Fergy’s racing boat Miss Velocity at rest in front of Mount Ida, Lake St Clair, 1929. Marjorie Smith photo courtesy of Ian Smith.


The death and wake of Gustav Weindorfer

Gustav Weindorfer died of cardiac arrest in Cradle Valley in May 1932, apparently in the act of trying to start his Indian motorcycle.[16] His name was already inscribed on his wife Kate’s headstone at Don in anticipation of him joining her there but a group of his friends arranged his interment in front of Waldheim.[17] Ironically, despite his love of the place, for years Weindorfer had been trying to sell and leave Waldheim.[18] Now he was stuck there!

The ceremony to unveil the memorial to Gustav Weindorfer at Waldheim, 1938, with Ron Smith in the foreground at right. Fred Smithies photo courtesy of Margaret Carrington.

The Austrian secular tradition of remembering departed loved ones was adopted at Weindorfer’s grave after his sister Rosa Moritsch sent a bunch of flowers and four small candles from his native land. These were placed on his grave on New Year’s Day 1933. For several decades Weindorfer’s good friend Ron Smith organised the annual New Year’s Day ceremony. The annual commemoration of Weindorfer’s life has assumed possibly unparalleled longevity among Australian public figures.

The work of the Connells

First Bert Nichols and then Barrington farmers Lionel and Maggie Connell looked after Waldheim before a syndicate of Weindorfer’s Launceston friends (George Perrin, Charlie Monds, Karl Stackhouse and Fred Smithies) bought the chalet from his estate.[19] They asked the Connells to stay on as managers. Lionel Connell had been snaring around Cradle Mountain for two decades and knew the country well. The Connells, with six sons and daughters to help them, set about making Waldheim financially viable by extending the building and improving access to it.

Lionel Connell loading up Weindorfer’s punt on Dove Lake, 1936. Ron Smith photo courtesy of Charles Smith.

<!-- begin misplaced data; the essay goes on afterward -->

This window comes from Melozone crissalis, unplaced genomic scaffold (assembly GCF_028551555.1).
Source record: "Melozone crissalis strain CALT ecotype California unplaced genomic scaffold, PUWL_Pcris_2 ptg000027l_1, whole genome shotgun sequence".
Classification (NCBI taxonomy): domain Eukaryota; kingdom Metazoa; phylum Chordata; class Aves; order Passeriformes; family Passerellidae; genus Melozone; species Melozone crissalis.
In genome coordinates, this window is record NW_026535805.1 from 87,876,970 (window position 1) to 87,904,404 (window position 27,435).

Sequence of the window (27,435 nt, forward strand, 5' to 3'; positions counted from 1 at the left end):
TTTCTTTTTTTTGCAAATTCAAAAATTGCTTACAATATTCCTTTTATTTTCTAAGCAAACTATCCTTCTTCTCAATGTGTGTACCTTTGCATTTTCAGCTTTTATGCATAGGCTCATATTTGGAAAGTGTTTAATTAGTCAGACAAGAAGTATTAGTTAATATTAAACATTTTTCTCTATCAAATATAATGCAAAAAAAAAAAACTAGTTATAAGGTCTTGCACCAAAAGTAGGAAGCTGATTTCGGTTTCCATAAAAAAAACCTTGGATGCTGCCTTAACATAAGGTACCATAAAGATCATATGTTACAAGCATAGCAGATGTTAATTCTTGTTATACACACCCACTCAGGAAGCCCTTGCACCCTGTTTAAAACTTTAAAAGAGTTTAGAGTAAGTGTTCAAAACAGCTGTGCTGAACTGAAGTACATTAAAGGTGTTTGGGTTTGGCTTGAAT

Os Connell digging out his family’s Sheffield–Cradle Mountain Passenger Service, 1943. Photo courtesy of Es Connell.


In the late 1930s the Connells had a tourism package for the Northern Reserve that far exceeded that of Gustav Weindorfer, ferrying visitors to and from Waldheim in their car, accommodating visitors, feeding them with produce from the farm at Barrington, guiding them around Cradle Mountain and even guiding them on pack-horse tours on the Overland Track.

Fergy’s other tub: early rangers

Ex-hunter and Overland Track guide Bert Nichols is said to have removed Overland Track markers when they were not needed in order to snare undetected in the fauna sanctuary. Nichols did other infrastructure work and was appointed ranger for two months in 1935. However, when the time came to appoint a permanent ranger the known poacher was not considered for the job.

A Lionel Connell hunting hut built with Dick Nichols still stood south of Lake Rodway as a reminder of the former’s past. Yet Connell was considered fit for a permanent posting as ranger.[20] The Connell family demonstrated great enterprise in their work at Cradle but conflict between Lionel’s roles of privately-employed tourism operator and government-employed ranger at the same location were soon obvious. To compound the issue, Connell managed Waldheim for Smithies and Karl Stackhouse. These men, as members of the CMRB, also effectively employed him as a ranger. CMRB Secretary Smith also had a family tie with the Connells.

Cyclists arriving at Old Pelion Hut, 1936. With them (left to right) are (possibly) Os Connell, Lionel Connell, Mount Field ranger HE Belcher and Director of the Government Tourist Bureau, ET Emmett. Photo courtesy of Es Connell.


Fergy overloading Miss Velocity’s more mundane replacement at Narcissus Landing, 1940. Ron Smith photo courtesy of Charles Smith.


The other remarkable early ranger was Fergy who, like Lionel Connell, combined the job with that of tourism operator. His toughest journey was not on the lake but in an upside-down bath. While building the original Pine Valley Hut, the Lake St Clair ranger lugged an iron tub to it about 10 km from Narcissus Landing by balancing it upside down on his shoulders and head, his forehead reputedly having been reinforced to mend a war wound (his World War One record suggests only that he suffered from shell shock and deafness). Stripping off in the heat, his curses echoing inside the bath, he was stark naked when he ran into a party of bushwalkers. 

Extension of eastern and western reserve boundaries 1935 and 1939